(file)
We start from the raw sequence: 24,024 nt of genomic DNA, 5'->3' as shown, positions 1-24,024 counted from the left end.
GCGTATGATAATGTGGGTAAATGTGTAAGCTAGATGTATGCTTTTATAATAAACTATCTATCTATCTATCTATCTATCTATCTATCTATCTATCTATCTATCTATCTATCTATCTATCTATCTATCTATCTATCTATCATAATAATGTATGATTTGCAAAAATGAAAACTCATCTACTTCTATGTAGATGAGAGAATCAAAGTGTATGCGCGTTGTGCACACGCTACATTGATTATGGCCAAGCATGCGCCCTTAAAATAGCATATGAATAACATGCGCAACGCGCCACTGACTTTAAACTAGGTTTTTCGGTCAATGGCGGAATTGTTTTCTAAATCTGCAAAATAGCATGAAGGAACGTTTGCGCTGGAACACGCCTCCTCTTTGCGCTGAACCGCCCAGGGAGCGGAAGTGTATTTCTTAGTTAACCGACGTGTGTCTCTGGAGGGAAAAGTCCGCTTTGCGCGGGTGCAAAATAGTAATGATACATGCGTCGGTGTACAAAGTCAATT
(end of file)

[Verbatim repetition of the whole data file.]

We start from the raw sequence: 24,024 nt of genomic DNA, 5'->3' as shown, positions 1-24,024 counted from the left end.
GCGTATGATAATGTGGGTAAATGTGTAAGCTAGATGTATGCTTTTATAATAAACTATCTATCTATCTATCTATCTATCTATCTATCTATCTATCTATCTATCTATCTATCTATCTATCTATCTATCTATCTATCTATCATAATAATGTATGATTTGCAAAAATGAAAACTCATCTACTTCTATGTAGATGAGAGAATCAAAGTGTATGCGCGTTGTGCACACGCTACATTGATTATGGCCAAGCATGCGCCCTTAAAATAGCATATGAATAACATGCGCAACGCGCCACTGACTTTAAACTAGGTTTTTCGGTCAATGGCGGAATTGTTTTCTAAATCTGCAAAATAGCATGAAGGAACGTTTGCGCTGGAACACGCCTCCTCTTTGCGCTGAACCGCCCAGGGAGCGGAAGTGTATTTCTTAGTTAACCGACGTGTGTCTCTGGAGGGAAAAGTCCGCTTTGCGCGGGTGCAAAATAGTAATGATACATGCGTCGGTGTACAAAGTCAATT